Novel technique to develop vaccines for cancer, asthma, allergies: study


In a breakthrough, scientists have designed a simple technique that makes it possible to quickly and easily develop new type of vaccines for diseases such as cancer, asthma, allergies and cardiovascular diseases.

“The major research breakthrough is that we have created a general and user-friendly platform for the development of a special type of effective and safe vaccines,” said Adam Sander from University of Copenhagen in Denmark.

“The highly effective method opens a new door for controlling diseases such as cancer, asthma, allergies and cardiovascular diseases by means of vaccines,” said Sander.

The simple and effective technique will pave the way for effective vaccines against not only infectious diseases but also cancer and other chronic diseases, researchers said.

The idea behind the new technique is to mimic the structure of a virus. When you have made the virus structure, it is used as a platform onto which are glued harmless parts of the disease which you want to vaccinate against, they said.

This creates an overall virus-like structure, which constitutes an important danger signal for the body. The immune system will therefore produce antibodies against the disease – a mechanism which has been difficult to activate by traditional vaccines, researchers said.

The technology is also so effective that it can trick the immune system into attacking the body’s own cells, which may be used in the treatment of a number of serious diseases, for example cancer, which are not caused by foreign organisms, they said.”We can see from our experiments that the method works. The method is generic, which means that we can glue, for example, different parts of pathogenic organisms onto the surface of the virus-like platform,” said Susan Thrane from University of Copenhagen.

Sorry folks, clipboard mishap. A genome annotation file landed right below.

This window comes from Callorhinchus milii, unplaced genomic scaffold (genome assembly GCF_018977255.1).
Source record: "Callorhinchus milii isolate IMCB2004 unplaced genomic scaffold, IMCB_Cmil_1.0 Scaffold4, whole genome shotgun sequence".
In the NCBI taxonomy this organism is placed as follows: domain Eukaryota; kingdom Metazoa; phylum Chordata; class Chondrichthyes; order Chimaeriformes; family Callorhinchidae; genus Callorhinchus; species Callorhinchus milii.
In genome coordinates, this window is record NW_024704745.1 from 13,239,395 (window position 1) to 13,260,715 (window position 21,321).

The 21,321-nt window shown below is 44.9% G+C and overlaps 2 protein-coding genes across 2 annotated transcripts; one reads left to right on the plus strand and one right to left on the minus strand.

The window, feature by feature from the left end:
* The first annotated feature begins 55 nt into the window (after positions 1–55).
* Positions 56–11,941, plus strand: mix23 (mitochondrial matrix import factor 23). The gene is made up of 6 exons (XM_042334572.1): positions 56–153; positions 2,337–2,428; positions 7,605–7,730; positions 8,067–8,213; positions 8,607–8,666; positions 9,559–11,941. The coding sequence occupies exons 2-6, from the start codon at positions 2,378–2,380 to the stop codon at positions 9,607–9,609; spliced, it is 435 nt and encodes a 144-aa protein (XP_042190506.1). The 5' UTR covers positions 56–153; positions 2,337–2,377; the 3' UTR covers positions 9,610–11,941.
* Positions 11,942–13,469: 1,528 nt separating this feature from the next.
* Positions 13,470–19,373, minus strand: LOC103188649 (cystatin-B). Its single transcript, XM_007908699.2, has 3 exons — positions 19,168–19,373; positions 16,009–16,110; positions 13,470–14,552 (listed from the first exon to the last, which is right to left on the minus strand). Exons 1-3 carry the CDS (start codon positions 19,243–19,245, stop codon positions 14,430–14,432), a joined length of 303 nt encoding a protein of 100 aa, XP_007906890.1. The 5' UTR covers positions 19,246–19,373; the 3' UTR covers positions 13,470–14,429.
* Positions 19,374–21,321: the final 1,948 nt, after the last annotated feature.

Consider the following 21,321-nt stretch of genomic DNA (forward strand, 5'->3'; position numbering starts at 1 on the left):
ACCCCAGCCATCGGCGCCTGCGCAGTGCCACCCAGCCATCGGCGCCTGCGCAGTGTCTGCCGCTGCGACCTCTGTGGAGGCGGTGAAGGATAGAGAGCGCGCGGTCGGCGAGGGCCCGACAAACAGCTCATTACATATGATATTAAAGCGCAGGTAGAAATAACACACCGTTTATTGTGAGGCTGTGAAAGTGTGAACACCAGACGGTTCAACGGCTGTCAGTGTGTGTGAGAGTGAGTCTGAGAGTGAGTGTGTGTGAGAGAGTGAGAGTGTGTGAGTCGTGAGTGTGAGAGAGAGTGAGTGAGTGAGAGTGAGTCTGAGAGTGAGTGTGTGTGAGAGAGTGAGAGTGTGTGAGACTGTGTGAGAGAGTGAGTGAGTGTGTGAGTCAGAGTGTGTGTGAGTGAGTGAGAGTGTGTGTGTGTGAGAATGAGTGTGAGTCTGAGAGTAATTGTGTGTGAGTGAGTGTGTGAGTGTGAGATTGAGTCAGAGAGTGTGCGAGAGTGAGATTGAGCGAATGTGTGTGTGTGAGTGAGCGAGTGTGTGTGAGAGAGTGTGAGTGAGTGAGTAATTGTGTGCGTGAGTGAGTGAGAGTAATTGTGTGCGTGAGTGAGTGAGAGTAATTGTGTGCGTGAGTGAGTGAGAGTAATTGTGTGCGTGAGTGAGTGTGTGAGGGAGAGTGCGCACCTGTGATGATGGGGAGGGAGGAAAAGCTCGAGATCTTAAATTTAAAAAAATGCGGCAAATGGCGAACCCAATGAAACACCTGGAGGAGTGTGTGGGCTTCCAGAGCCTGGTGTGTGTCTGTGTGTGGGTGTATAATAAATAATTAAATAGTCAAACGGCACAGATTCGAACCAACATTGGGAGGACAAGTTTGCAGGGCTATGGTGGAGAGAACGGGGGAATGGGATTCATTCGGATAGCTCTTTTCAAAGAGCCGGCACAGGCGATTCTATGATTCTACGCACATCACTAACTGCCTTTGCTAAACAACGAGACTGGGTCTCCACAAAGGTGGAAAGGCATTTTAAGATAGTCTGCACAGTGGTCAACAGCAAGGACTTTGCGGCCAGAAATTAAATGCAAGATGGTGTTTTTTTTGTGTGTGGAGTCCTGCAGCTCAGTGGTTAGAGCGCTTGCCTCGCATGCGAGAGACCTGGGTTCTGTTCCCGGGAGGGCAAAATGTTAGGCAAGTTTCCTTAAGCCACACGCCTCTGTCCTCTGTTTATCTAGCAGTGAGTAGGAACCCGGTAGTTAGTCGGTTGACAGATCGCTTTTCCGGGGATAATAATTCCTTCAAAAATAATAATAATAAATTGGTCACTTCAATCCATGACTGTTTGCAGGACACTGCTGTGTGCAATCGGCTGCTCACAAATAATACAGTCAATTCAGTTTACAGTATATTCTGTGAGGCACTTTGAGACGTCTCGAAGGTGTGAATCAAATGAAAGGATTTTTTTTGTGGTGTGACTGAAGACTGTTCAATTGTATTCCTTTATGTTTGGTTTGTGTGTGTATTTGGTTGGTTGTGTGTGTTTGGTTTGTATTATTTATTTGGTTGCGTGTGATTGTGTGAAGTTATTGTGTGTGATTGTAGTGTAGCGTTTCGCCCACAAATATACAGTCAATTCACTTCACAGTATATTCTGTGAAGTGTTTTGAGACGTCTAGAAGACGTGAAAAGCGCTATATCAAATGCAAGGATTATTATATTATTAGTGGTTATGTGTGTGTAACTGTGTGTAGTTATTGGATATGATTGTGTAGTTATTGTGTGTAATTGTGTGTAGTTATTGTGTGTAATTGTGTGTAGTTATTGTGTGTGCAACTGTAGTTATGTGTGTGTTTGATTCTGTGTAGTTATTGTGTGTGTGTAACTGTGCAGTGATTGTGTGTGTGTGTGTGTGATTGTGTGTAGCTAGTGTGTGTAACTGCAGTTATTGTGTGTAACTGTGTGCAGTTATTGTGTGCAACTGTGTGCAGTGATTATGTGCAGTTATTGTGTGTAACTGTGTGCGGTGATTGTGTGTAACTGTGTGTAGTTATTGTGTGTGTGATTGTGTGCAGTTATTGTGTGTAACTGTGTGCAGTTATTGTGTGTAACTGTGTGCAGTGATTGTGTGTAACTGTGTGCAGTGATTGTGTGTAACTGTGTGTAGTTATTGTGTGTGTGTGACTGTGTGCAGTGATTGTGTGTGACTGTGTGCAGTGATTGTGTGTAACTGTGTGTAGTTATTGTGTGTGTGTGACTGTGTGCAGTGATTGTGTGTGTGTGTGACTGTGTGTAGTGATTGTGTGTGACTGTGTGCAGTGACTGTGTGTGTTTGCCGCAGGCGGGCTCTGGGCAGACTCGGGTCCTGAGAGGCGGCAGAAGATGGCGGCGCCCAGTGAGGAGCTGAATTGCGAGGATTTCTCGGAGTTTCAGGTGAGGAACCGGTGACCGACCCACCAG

“Previously, it was a major problem to activate the immune system and get an adequate response,” said Thrane. “We now have a unique technique that enables us to develop vaccines against diseases that we have so far been unable to fight,” she added.

The vaccine breakthrough also means that previous research in vaccines can get a new life. For many years, researchers have tried to find vaccines against, for example, malaria, cancer and allergies, but the vaccines have either been too ineffective or dangerous.

However, the new research provides the ‘structural’ building blocks that were needed to make the vaccines effective, researchers said.

This means that new vaccine research can proceed directly to the development and testing of new vaccines against, for example, breast cancer and allergies, they said.

“It will be a game changer for low-income countries, which can now make vaccines targeted at widespread diseases such as tuberculosis and malaria,” said Ali Salanti from University of Copenhagen.

The findings were published in the Journal of Nanobiotechnology.


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